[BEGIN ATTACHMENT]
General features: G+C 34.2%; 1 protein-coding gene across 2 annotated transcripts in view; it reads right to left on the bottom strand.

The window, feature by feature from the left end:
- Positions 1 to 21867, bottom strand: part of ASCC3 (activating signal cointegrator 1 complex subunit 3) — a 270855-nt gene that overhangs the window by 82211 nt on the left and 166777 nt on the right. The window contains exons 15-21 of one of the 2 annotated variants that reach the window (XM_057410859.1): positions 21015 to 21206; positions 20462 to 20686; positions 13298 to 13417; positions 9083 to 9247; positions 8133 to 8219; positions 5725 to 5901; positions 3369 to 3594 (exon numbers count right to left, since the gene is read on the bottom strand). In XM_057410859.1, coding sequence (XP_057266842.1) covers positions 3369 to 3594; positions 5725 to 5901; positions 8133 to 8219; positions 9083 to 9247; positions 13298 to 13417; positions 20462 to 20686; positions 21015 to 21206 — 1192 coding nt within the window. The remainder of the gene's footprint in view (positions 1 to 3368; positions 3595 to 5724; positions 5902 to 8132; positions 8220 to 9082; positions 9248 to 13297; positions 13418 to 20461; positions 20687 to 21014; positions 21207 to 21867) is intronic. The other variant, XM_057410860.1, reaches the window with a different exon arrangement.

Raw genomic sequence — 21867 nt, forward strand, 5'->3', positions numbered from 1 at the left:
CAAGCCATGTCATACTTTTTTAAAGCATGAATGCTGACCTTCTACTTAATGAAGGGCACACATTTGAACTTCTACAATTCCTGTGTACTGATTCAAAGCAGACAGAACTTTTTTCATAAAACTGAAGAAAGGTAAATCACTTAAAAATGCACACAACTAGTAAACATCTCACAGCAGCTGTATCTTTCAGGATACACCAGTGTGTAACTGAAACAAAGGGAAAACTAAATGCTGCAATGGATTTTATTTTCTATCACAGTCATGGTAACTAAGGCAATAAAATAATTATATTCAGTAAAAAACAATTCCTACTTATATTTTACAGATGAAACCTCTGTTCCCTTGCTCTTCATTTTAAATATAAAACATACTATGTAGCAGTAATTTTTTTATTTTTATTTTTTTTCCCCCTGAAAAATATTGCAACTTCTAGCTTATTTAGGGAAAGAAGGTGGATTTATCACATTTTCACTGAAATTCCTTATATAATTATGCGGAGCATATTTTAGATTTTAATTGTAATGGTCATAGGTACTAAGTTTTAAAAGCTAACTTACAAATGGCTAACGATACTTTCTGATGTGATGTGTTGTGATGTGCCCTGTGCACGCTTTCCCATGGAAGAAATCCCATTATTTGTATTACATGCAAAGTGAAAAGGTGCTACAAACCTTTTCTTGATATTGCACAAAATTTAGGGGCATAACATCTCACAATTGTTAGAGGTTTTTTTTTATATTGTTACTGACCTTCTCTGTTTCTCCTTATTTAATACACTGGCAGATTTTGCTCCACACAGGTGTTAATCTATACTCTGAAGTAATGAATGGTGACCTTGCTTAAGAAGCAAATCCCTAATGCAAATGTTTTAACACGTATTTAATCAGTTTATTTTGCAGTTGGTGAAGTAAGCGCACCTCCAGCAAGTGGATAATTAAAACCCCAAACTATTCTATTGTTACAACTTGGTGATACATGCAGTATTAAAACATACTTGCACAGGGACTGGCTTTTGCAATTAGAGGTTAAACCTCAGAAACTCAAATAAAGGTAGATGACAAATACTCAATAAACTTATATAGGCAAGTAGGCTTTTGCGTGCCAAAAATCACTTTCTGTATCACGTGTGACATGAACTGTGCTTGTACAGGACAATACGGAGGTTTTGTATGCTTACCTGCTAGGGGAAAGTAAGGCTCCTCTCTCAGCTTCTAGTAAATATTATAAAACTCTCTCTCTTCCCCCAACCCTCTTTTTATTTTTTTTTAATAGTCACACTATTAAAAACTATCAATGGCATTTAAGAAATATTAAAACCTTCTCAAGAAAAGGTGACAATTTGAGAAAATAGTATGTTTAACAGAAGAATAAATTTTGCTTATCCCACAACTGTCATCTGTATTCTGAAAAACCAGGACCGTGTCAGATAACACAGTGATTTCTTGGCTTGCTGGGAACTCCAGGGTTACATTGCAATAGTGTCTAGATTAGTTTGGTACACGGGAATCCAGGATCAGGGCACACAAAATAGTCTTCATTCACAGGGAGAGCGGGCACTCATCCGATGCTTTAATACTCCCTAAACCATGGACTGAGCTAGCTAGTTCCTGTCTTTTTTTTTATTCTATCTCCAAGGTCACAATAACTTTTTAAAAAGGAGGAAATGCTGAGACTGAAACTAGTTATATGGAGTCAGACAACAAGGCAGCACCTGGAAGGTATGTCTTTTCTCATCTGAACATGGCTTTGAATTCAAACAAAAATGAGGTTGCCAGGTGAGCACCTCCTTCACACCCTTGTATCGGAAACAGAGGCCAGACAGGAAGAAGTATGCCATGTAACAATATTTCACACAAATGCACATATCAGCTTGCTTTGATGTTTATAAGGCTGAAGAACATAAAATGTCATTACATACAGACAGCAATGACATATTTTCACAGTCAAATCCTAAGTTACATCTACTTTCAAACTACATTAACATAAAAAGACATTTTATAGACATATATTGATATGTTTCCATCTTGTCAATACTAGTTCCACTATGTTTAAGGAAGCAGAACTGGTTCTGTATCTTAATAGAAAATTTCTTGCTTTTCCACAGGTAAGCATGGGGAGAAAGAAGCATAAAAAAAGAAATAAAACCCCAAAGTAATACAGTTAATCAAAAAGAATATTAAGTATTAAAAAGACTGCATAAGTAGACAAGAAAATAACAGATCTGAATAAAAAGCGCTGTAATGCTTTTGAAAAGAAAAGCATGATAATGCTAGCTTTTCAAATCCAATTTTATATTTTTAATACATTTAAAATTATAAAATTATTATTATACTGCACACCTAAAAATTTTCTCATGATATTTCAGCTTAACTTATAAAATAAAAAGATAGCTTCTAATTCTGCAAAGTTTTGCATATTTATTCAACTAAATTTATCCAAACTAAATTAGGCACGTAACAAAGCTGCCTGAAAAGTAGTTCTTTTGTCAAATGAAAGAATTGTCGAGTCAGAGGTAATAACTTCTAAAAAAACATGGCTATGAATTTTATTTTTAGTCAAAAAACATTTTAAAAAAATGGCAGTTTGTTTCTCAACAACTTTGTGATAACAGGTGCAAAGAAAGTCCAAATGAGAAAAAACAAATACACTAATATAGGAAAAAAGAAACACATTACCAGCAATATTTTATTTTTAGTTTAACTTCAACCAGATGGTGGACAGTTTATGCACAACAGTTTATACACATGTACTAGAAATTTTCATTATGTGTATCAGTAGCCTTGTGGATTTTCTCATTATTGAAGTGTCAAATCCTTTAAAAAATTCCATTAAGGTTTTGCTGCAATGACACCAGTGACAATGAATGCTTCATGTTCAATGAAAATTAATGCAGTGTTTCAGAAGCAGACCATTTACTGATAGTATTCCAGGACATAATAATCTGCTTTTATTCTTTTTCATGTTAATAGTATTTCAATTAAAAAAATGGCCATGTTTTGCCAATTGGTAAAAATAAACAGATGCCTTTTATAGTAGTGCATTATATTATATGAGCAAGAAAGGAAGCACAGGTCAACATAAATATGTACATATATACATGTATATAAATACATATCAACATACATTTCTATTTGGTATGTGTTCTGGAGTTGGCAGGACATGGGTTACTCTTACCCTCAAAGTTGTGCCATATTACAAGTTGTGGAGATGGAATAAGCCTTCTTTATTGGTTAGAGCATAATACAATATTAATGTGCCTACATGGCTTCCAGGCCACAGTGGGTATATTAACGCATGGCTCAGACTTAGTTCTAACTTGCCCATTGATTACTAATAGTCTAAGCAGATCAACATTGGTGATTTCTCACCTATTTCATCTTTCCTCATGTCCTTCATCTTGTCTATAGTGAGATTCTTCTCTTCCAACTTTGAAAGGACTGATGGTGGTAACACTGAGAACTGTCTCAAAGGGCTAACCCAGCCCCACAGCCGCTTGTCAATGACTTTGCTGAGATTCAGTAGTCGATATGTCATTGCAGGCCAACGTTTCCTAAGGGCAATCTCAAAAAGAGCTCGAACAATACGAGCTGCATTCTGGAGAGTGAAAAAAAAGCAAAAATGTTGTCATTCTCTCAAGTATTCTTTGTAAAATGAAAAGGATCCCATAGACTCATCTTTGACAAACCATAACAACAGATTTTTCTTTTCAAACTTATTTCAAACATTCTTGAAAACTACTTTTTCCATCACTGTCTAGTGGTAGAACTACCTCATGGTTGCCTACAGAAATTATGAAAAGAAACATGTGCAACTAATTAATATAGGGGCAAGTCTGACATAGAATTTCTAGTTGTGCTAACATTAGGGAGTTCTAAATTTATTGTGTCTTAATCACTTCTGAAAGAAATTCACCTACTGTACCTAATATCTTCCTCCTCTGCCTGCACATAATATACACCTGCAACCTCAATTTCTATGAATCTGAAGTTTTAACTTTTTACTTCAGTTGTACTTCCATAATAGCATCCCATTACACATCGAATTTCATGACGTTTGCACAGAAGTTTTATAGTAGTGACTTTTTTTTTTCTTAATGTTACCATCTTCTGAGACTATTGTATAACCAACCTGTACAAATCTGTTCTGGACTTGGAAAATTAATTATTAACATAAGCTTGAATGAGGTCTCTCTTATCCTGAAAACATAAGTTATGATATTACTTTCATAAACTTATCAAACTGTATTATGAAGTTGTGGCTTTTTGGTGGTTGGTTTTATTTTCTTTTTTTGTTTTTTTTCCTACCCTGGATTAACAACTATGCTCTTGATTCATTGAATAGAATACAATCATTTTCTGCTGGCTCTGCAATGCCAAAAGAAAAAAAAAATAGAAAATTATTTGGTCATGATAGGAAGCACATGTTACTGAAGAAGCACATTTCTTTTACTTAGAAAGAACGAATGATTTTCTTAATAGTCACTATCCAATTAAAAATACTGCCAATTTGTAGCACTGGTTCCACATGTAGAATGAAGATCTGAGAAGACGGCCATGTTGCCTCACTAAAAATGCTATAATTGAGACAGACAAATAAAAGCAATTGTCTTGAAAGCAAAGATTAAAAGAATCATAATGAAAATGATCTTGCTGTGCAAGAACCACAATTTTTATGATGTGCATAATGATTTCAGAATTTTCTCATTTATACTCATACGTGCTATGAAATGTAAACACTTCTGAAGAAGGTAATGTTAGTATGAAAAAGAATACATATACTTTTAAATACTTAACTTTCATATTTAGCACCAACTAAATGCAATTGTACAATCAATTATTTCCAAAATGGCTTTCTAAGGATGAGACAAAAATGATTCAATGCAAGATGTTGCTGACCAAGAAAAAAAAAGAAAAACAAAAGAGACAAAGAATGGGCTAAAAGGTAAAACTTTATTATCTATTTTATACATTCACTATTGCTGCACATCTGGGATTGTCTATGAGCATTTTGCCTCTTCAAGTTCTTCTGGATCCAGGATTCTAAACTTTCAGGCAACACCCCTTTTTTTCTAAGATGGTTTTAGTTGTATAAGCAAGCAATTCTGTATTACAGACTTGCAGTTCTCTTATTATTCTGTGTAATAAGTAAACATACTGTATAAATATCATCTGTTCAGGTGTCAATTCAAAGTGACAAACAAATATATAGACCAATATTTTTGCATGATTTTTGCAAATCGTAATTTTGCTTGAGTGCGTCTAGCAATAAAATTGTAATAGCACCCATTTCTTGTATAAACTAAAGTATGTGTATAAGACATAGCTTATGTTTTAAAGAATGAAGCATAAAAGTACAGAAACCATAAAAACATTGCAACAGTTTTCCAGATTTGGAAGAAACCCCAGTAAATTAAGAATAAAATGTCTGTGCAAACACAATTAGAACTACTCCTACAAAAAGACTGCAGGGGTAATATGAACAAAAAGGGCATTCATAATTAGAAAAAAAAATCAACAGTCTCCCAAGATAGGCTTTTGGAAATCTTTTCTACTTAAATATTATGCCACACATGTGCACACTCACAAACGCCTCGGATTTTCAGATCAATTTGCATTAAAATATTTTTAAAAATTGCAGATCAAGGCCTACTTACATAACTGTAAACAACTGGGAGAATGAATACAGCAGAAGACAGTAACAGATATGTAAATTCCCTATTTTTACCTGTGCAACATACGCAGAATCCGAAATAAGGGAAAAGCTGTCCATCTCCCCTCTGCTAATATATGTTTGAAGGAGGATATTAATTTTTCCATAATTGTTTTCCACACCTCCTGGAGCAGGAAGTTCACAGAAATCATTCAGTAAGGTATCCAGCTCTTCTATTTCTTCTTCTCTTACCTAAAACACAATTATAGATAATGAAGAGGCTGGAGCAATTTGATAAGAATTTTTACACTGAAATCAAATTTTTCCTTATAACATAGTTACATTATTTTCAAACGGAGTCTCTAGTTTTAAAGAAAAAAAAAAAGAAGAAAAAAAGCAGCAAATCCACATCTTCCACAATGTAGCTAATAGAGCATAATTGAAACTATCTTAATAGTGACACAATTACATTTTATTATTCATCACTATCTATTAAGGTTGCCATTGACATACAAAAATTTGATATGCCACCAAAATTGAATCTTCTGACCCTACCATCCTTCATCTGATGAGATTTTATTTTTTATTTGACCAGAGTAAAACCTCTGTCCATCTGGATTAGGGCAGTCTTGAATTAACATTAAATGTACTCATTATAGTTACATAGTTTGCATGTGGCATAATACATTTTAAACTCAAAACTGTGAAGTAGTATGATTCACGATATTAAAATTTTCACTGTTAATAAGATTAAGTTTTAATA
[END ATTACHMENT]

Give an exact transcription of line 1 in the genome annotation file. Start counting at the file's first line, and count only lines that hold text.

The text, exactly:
General features: G+C 34.2%; 1 protein-coding gene across 2 annotated transcripts in view; it reads right to left on the bottom strand.